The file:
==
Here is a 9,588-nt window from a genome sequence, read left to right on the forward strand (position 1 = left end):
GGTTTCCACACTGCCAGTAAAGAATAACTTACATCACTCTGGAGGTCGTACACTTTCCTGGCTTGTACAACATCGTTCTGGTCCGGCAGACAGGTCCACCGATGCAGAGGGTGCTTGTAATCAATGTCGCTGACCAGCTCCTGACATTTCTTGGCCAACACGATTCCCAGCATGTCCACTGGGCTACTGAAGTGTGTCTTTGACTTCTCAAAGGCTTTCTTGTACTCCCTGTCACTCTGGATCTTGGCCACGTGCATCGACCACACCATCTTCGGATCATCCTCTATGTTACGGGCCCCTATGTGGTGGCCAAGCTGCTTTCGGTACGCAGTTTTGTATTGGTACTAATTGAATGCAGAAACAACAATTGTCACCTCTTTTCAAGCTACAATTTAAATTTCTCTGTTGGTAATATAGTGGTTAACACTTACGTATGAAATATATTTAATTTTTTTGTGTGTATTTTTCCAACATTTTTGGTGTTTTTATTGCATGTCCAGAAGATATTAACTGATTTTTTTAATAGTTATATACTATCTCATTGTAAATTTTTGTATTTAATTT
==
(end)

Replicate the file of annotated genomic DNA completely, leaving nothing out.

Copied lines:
Here is a 9,588-nt window from a genome sequence, read left to right on the forward strand (position 1 = left end):
GGTTTCCACACTGCCAGTAAAGAATAACTTACATCACTCTGGAGGTCGTACACTTTCCTGGCTTGTACAACATCGTTCTGGTCCGGCAGACAGGTCCACCGATGCAGAGGGTGCTTGTAATCAATGTCGCTGACCAGCTCCTGACATTTCTTGGCCAACACGATTCCCAGCATGTCCACTGGGCTACTGAAGTGTGTCTTTGACTTCTCAAAGGCTTTCTTGTACTCCCTGTCACTCTGGATCTTGGCCACGTGCATCGACCACACCATCTTCGGATCATCCTCTATGTTACGGGCCCCTATGTGGTGGCCAAGCTGCTTTCGGTACGCAGTTTTGTATTGGTACTAATTGAATGCAGAAACAACAATTGTCACCTCTTTTCAAGCTACAATTTAAATTTCTCTGTTGGTAATATAGTGGTTAACACTTACGTATGAAATATATTTAATTTTTTTGTGTGTATTTTTCCAACATTTTTGGTGTTTTTATTGCATGTCCAGAAGATATTAACTGATTTTTTTAATAGTTATATACTATCTCATTGTAAATTTTTGTATTTAATTT